Advantages and Disadvantages of TDMA and FDMA

This page covers advantages and disadvantages of TDMA and FDMA. It mentions TDMA advantages, TDMA disadvantages, FDMA advantages and FDMA disadvantages. TDMA stands for Time Division Multiple Access and FDMA stands for Frequency Division Multiple Access.

To understand concept of TDMA and FDMA, we will take example of GSM system where in mobile user-1 utilizes resources of base station (i.e. frequency and time) to communicate with other mobile user-2. The transmissions from mobile user to base station is known as uplink and transmissions from base station to mobile user is known as downlink.

What is FDMA?

FDMA in GSM900

In GSM, large frequency band (25 MHz) is divided into smaller frequency bands (200 KHz) known as channels. Moreover separate frequency bands are allocated for uplink (890 to 915 MHz) and downlink (935 to 960 MHz) as shown in the figure-1. Total of 124 channels are available with each having 200KHz bandwidth in each direction (uplink and downlink). For communication between users and Base station, one dedicated frequency is used for uplink and one for downlink. Hence simultaneous transmissions are possible in GSM. This process is known as FDMA (Frequency Division Multiple Access).
Example: FDMA is used to share satellite bandwidth among multiple ground stations (e.g. VSATs).

Benefits or advantages of FDMA

Following are the benefits or advantages of FDMA:
➨It allocates dedicated frequencies to different stations. Moreover there are separate bands for both uplink and downlink. Hence stations transmit and receive continuosly at their allocated frequencies.
➨It is very simple to implement with respect to hardware resources.
➨FDMA is efficient when constant traffic is required to be managed with less number of user population.

Drawbacks or disadvantages of FDMA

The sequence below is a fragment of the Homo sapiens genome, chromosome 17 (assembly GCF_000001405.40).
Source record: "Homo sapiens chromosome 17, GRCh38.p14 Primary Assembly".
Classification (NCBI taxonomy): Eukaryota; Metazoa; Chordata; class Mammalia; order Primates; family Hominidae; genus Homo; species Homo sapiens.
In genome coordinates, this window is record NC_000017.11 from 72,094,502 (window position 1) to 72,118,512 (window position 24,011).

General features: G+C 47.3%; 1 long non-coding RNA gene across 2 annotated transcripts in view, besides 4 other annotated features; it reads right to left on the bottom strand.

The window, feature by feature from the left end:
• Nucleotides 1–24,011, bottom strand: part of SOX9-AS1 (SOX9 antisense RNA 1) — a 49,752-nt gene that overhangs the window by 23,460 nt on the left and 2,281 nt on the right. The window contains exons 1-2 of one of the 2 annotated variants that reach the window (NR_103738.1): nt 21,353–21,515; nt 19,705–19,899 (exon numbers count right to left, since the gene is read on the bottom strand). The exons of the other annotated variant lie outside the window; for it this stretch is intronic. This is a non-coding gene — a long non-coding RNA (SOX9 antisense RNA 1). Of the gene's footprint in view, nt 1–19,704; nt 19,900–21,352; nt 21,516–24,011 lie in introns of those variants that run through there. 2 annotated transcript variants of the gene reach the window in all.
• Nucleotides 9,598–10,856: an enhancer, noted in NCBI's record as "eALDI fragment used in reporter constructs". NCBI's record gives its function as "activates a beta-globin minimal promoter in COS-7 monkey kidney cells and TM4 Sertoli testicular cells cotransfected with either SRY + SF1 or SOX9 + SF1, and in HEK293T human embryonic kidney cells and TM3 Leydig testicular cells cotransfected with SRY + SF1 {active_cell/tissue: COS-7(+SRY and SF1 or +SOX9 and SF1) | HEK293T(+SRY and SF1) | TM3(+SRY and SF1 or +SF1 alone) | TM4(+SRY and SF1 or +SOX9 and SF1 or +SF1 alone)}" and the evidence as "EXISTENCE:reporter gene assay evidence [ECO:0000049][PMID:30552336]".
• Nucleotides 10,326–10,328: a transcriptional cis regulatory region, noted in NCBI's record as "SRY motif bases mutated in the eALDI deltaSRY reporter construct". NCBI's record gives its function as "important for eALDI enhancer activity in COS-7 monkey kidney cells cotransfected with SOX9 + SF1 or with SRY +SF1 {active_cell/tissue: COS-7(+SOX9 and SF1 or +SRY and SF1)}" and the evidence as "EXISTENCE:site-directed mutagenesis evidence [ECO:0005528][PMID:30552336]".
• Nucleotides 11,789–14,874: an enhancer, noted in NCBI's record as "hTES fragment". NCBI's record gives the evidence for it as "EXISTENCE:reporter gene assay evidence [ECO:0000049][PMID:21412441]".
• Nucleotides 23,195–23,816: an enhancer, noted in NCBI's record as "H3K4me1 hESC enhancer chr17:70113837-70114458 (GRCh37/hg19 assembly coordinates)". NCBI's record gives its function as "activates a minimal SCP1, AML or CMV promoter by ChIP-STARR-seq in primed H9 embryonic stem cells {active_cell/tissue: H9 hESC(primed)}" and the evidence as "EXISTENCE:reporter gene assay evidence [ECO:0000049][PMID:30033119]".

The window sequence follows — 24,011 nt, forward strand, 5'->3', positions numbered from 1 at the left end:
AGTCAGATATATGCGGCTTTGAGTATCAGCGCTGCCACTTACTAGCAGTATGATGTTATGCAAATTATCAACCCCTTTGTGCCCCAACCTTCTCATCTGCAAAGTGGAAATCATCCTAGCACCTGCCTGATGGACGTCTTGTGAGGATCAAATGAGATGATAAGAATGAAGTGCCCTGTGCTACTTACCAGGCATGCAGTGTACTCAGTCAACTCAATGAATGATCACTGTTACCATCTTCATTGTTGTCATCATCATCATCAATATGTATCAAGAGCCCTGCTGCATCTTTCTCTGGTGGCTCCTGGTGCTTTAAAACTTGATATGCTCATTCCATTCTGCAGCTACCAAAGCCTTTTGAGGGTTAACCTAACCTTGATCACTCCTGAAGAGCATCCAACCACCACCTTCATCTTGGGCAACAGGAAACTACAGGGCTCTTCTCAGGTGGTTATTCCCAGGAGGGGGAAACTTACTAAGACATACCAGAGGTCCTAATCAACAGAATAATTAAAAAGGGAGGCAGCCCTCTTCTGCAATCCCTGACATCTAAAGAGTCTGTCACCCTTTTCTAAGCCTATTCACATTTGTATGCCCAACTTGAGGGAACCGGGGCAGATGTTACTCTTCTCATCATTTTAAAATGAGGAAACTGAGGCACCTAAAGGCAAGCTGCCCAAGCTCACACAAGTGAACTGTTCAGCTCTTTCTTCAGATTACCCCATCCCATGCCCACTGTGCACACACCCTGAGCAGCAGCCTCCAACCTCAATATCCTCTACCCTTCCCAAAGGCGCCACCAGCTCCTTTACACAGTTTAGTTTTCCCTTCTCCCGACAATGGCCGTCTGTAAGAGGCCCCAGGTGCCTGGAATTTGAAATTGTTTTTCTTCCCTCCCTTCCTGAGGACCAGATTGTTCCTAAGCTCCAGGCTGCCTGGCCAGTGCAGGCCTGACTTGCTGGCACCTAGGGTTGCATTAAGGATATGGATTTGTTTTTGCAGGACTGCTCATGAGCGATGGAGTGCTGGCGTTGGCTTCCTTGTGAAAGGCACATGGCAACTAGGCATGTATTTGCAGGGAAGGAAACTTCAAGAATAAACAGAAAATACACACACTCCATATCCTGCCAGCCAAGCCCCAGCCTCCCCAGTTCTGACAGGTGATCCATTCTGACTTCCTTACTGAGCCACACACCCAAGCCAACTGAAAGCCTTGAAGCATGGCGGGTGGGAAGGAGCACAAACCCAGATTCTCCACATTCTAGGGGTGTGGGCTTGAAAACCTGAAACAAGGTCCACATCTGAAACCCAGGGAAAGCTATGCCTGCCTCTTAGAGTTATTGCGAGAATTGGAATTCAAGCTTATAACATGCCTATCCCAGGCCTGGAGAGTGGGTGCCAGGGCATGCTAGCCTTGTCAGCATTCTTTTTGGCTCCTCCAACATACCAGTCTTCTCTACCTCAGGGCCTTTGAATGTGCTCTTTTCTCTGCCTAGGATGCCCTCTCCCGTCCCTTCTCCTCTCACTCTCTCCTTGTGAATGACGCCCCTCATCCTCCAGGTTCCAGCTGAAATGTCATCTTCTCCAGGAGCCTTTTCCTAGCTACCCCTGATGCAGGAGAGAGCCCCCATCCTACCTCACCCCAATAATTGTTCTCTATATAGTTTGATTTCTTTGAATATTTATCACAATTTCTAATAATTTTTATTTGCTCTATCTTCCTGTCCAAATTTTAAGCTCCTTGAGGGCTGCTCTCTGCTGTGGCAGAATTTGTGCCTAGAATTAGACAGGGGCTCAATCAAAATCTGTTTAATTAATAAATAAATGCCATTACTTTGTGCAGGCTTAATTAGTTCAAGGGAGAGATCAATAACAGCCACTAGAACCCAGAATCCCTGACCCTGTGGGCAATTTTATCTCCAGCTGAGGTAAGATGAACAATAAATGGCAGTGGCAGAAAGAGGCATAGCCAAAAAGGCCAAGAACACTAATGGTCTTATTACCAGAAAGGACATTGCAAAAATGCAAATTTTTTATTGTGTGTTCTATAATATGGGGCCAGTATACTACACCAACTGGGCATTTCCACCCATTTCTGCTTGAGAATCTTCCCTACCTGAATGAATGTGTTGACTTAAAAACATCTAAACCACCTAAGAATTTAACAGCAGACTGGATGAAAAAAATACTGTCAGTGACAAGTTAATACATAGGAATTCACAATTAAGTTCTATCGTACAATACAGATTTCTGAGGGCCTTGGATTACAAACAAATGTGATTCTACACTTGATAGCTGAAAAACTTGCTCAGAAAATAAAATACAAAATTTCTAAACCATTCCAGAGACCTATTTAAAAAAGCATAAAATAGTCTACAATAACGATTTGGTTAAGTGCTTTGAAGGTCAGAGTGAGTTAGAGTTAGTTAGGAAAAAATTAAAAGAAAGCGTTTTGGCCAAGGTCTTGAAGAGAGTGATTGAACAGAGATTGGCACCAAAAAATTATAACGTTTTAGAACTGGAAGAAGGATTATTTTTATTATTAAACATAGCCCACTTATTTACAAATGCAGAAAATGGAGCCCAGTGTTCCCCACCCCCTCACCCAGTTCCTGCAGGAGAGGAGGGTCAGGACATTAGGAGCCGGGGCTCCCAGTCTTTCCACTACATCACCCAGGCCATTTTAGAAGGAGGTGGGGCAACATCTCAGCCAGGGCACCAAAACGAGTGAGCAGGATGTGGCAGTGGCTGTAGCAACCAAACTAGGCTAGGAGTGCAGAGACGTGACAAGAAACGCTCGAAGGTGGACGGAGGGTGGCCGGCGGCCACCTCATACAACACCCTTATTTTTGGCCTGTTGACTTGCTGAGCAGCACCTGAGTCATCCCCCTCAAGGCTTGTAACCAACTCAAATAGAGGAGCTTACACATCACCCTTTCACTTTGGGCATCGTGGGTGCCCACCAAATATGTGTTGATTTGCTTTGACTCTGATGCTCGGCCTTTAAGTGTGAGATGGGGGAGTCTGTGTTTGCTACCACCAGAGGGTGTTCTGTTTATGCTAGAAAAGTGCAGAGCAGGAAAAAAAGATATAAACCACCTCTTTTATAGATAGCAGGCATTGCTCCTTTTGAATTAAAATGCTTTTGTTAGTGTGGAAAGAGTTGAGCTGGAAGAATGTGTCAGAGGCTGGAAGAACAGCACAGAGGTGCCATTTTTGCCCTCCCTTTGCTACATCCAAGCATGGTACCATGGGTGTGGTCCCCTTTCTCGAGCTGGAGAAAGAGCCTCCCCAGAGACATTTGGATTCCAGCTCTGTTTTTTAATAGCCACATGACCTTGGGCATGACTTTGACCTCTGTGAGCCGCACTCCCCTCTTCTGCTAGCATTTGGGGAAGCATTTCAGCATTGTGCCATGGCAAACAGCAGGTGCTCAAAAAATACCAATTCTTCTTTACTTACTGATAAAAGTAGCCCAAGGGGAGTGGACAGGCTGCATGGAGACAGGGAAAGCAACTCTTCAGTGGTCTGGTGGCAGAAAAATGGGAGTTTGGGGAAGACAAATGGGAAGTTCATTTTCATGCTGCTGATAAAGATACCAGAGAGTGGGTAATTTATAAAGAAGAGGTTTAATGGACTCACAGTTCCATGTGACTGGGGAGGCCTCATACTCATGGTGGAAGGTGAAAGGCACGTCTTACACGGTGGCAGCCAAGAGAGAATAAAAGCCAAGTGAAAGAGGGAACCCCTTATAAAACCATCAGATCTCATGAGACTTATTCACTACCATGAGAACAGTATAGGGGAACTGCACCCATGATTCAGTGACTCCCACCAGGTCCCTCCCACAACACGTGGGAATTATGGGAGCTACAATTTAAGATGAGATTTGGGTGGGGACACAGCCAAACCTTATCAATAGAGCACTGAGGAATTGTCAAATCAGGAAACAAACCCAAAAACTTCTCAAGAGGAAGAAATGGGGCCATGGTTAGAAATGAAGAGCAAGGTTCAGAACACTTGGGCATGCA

Following are the disadvantages of FDMA:
➨In FDMA, frequencies are allocated permanently and hence spectrum will be wasted when stations are not transmitting or receiving.
➨Network and spectrum planning is cumbersome and time consuming.
➨It uses guard bands to prevent interference. This wastes very useful and scarce frequency resources.
➨It requires RF filters to meet stringent adjacent channel rejection specifications. This increases cost of the system.
➨Maximum bit rate per channel is constant and hence can not be used for varying data rate requirements as per QoS and priorities.

What is TDMA?

TDMA-Time Division Multiple Access

We already know that frequency is very critical resource to utilize it for communication purpose. Due to this and in order to support more number of users with a single base station, eight time slots are allocated to each channels in GSM as shown in figure-2. Hence eight users can communicate with single frequency channel. This process is known as TDMA (Time Division Multiple Access). GSM system utilizes both TDMA and FDMA to use available time and frequency resources efficiently.

Benefits or advantages of TDMA

Following are the benefits or advantages of TDMA:
➨Here stations transmit on single frequency (say 'f1') but at different time instants. Likewise they receive on another frequency (say 'f2') at different time slots. As TDMA makes efficient use of the spectrum, more number of users can use same spectrum than FDMA system.
➨The operational costs of TDMA networks are lower compare to traditional FDMA network.
➨The different types of traffic e.g. voice, data and video are transmitted using TDMA technique as this require different data rates which can be easily achieved using allocation of multiple time slots.
➨The resources are utilized effectively as per need basis and hence battery life can be enhanced.
➨It can be used along with DAMA to utilize frequency/time resources efficiently on need basis.

Drawbacks or disadvantages of TDMA

Following are the disadvantages of TDMA:
➨Network and spectrum planning require more efforts.
➨Multipath interference affects call quality.
➨Switching from one base station cell to the other cell results into dropped calls.

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